Afghan Voice Agency(AVA), A proposal to boost NATO forces in Afghanistan will be on the agenda of a meeting between the alliance Secretary-General Jens Stoltenberg and German Chancellor Angela Merkel on Thursday.
The meeting comes on the heels of a request from military chiefs for more troops to be sent to Afghanistan.
On Wednesday, Stoltenberg met British Prime Minister Theresa May, a day after reports suggested NATO had asked Britain for more troops a few weeks ago
He confirmed he had received a request for more troops, but insisted it would not mean a return to combat operations.
"We have received a request from our military authorities to increase our military presence in Afghanistan with a few thousand troops," Stoltenberg said.
"It will continue to be a train, assist and advise operation," he added.
Stoltenberg said a decision on the request will be made within weeks and the issue is expected to be high on the agenda at the NATO annual summit in Brussels on May 25.
Al Jazeera reporting from Berlin, said Merkel is likely to say Germany supports the role of foreign troops in Afghanistan, but "the question will be whether her government will commit more troops."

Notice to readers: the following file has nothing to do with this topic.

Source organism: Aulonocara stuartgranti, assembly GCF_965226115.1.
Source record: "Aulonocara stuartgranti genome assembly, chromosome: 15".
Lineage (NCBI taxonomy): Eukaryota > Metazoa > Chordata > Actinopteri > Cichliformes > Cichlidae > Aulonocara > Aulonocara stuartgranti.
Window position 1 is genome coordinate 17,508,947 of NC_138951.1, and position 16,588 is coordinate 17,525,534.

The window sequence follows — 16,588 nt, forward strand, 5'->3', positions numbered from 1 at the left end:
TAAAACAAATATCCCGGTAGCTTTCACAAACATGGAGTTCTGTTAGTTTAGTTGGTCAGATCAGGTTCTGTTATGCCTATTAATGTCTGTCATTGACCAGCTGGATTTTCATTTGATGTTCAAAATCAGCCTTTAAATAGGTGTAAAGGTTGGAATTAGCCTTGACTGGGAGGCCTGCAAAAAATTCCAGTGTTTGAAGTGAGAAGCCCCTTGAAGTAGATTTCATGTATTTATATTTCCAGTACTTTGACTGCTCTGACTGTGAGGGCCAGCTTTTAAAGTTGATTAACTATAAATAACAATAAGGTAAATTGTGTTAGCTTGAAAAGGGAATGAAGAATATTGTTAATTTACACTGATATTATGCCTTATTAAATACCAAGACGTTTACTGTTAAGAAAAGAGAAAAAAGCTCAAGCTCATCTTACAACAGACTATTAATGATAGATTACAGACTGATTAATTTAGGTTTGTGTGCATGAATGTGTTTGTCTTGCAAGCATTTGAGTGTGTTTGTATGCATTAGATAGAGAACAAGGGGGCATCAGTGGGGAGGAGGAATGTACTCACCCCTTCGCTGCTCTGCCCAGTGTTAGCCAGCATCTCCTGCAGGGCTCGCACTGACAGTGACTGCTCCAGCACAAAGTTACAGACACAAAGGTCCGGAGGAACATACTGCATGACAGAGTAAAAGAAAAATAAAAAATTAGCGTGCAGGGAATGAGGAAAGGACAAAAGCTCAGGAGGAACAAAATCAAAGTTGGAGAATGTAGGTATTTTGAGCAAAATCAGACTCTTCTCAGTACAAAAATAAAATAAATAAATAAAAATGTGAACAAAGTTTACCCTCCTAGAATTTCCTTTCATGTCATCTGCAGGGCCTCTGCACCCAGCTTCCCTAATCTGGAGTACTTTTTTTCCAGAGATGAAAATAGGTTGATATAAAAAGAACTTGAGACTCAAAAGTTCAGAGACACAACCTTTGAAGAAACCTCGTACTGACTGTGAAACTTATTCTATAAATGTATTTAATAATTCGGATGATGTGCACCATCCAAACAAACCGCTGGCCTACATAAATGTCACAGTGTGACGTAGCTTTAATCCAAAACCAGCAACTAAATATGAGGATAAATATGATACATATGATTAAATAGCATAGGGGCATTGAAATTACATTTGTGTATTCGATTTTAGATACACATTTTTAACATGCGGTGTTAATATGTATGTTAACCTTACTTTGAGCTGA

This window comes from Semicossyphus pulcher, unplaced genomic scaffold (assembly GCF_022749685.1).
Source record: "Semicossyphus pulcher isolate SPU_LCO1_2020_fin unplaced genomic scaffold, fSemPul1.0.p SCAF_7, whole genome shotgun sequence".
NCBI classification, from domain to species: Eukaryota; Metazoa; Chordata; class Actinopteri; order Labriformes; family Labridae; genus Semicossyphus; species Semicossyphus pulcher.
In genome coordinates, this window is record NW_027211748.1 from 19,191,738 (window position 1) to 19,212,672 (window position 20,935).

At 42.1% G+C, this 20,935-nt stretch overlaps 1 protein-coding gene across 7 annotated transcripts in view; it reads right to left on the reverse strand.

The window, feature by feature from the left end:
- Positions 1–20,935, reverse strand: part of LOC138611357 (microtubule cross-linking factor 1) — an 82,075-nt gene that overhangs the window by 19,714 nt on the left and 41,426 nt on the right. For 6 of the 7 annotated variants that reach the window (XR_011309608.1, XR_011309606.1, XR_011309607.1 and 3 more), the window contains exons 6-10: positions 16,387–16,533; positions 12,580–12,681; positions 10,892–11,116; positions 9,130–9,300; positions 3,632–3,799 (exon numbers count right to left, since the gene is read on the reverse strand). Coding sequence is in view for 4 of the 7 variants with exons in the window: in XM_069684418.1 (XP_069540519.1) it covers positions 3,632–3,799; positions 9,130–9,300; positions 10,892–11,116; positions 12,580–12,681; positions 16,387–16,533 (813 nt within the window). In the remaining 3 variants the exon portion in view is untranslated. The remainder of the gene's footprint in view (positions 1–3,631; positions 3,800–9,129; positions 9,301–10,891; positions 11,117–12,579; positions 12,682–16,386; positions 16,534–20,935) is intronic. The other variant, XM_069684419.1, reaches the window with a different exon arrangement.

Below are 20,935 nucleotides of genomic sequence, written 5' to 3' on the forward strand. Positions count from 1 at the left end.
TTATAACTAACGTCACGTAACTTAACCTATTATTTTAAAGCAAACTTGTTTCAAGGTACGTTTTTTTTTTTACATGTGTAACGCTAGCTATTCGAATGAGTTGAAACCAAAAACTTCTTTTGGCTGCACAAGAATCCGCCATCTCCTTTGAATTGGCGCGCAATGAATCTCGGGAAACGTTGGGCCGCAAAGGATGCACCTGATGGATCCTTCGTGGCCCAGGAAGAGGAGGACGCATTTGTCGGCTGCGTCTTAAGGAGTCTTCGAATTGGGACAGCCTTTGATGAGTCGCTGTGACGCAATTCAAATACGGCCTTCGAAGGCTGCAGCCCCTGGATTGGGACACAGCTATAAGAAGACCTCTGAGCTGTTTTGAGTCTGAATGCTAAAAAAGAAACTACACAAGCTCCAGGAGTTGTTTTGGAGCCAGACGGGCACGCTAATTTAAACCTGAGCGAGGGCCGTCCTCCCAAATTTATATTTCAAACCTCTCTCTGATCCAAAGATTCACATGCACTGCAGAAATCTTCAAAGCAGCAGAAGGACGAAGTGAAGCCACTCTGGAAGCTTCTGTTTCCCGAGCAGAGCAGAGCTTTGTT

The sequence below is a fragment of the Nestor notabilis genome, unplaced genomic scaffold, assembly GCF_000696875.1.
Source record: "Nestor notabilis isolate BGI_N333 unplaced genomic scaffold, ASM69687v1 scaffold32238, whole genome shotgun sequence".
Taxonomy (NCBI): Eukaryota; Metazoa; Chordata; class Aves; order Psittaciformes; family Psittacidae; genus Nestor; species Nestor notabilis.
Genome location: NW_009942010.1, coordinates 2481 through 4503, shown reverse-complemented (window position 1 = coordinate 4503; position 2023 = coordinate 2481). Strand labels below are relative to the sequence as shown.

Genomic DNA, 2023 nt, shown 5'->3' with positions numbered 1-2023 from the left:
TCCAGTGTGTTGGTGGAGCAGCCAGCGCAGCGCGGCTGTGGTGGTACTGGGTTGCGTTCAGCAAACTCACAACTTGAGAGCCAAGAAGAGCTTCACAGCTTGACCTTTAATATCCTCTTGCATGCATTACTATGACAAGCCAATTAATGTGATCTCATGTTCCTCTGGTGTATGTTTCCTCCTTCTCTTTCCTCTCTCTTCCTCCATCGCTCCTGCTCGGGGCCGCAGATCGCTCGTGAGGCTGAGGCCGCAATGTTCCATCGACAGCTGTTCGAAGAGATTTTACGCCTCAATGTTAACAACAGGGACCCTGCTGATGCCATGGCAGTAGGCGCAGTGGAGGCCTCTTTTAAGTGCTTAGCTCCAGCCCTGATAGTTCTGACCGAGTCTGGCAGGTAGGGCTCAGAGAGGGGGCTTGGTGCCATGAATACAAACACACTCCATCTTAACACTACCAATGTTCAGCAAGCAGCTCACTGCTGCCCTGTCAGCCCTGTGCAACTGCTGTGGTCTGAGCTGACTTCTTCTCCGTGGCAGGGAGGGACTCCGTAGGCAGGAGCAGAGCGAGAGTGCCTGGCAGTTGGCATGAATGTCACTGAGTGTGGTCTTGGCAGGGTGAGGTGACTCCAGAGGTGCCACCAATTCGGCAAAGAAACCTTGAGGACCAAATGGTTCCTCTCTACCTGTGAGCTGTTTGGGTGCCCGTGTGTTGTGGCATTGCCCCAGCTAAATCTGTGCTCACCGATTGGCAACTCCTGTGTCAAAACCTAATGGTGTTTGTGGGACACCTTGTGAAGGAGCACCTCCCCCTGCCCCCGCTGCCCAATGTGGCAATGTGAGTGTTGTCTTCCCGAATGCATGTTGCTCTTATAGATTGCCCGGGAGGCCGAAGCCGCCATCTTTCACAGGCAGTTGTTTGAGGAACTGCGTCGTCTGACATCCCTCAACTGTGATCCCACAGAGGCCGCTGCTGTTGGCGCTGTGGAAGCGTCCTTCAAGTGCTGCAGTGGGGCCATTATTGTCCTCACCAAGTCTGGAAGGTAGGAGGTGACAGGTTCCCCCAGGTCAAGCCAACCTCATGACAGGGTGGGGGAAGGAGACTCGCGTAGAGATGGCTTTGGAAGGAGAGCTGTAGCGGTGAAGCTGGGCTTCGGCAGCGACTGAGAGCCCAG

Desperate' for assistance
Since NATO's combat mission in Afghanistan formally ended in 2014, Taliban attacks have intensified and Afghan military and civilian casualties have risen.
NATO already has some 13,450 troops in Afghanistan, including around 6,900 US and 500 British military personnel, who are training the Afghan armed forces to eventually take over the country's defence and security.
The US has an additional 1,500 soldiers conducting assist missions directly under Pentagon command.
They have faced high casualties, up 35 percent in 2016 with 6,800 soldiers and police killed, according to a US watchdog.
In April, the Taliban announced the beginning of its annual "spring offensive" and last week the armed group stormed and seized a district in the vicinity of Kunduz, in northern Afghanistan.
Al Jazeera's John Hendren, reporting from Kabul, said the Afghan government is in "desperate" need of assistance.
"If you talk to Afghan troops, they say they desperately need the help," Hendren said. "In the north and south of the country, they are embattled."
He added that the goal of the idea of a troops increase is to get the Taliban to the negotiating table.